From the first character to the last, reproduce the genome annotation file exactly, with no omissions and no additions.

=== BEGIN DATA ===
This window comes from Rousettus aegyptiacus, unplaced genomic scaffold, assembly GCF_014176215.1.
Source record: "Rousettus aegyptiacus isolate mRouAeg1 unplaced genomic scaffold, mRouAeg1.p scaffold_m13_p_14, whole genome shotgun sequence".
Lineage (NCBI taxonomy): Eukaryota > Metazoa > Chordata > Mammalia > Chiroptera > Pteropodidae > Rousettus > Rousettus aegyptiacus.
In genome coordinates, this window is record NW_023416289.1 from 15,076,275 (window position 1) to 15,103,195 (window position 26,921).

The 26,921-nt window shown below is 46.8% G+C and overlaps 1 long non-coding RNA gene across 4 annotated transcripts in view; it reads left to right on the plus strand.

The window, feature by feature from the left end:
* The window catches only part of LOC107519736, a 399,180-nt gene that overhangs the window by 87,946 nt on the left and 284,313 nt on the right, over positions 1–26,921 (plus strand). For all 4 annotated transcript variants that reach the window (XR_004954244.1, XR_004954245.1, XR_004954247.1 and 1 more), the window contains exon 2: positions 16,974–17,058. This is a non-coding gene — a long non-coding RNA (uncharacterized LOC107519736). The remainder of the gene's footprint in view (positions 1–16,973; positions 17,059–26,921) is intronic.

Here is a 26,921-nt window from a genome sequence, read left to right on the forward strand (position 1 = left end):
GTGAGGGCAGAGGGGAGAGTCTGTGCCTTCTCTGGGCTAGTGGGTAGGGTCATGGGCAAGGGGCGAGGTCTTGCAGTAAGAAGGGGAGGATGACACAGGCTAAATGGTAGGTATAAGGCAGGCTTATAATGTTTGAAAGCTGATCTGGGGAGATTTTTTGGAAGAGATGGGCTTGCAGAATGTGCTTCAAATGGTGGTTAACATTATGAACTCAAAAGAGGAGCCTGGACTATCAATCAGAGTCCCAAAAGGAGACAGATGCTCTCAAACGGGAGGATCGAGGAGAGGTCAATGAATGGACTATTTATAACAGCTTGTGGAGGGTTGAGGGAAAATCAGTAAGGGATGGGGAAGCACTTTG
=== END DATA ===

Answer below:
This window comes from Rousettus aegyptiacus, unplaced genomic scaffold, assembly GCF_014176215.1.
Source record: "Rousettus aegyptiacus isolate mRouAeg1 unplaced genomic scaffold, mRouAeg1.p scaffold_m13_p_14, whole genome shotgun sequence".
Lineage (NCBI taxonomy): Eukaryota > Metazoa > Chordata > Mammalia > Chiroptera > Pteropodidae > Rousettus > Rousettus aegyptiacus.
In genome coordinates, this window is record NW_023416289.1 from 15,076,275 (window position 1) to 15,103,195 (window position 26,921).

The 26,921-nt window shown below is 46.8% G+C and overlaps 1 long non-coding RNA gene across 4 annotated transcripts in view; it reads left to right on the plus strand.

The window, feature by feature from the left end:
* The window catches only part of LOC107519736, a 399,180-nt gene that overhangs the window by 87,946 nt on the left and 284,313 nt on the right, over positions 1–26,921 (plus strand). For all 4 annotated transcript variants that reach the window (XR_004954244.1, XR_004954245.1, XR_004954247.1 and 1 more), the window contains exon 2: positions 16,974–17,058. This is a non-coding gene — a long non-coding RNA (uncharacterized LOC107519736). The remainder of the gene's footprint in view (positions 1–16,973; positions 17,059–26,921) is intronic.

Here is a 26,921-nt window from a genome sequence, read left to right on the forward strand (position 1 = left end):
GTGAGGGCAGAGGGGAGAGTCTGTGCCTTCTCTGGGCTAGTGGGTAGGGTCATGGGCAAGGGGCGAGGTCTTGCAGTAAGAAGGGGAGGATGACACAGGCTAAATGGTAGGTATAAGGCAGGCTTATAATGTTTGAAAGCTGATCTGGGGAGATTTTTTGGAAGAGATGGGCTTGCAGAATGTGCTTCAAATGGTGGTTAACATTATGAACTCAAAAGAGGAGCCTGGACTATCAATCAGAGTCCCAAAAGGAGACAGATGCTCTCAAACGGGAGGATCGAGGAGAGGTCAATGAATGGACTATTTATAACAGCTTGTGGAGGGTTGAGGGAAAATCAGTAAGGGATGGGGAAGCACTTTG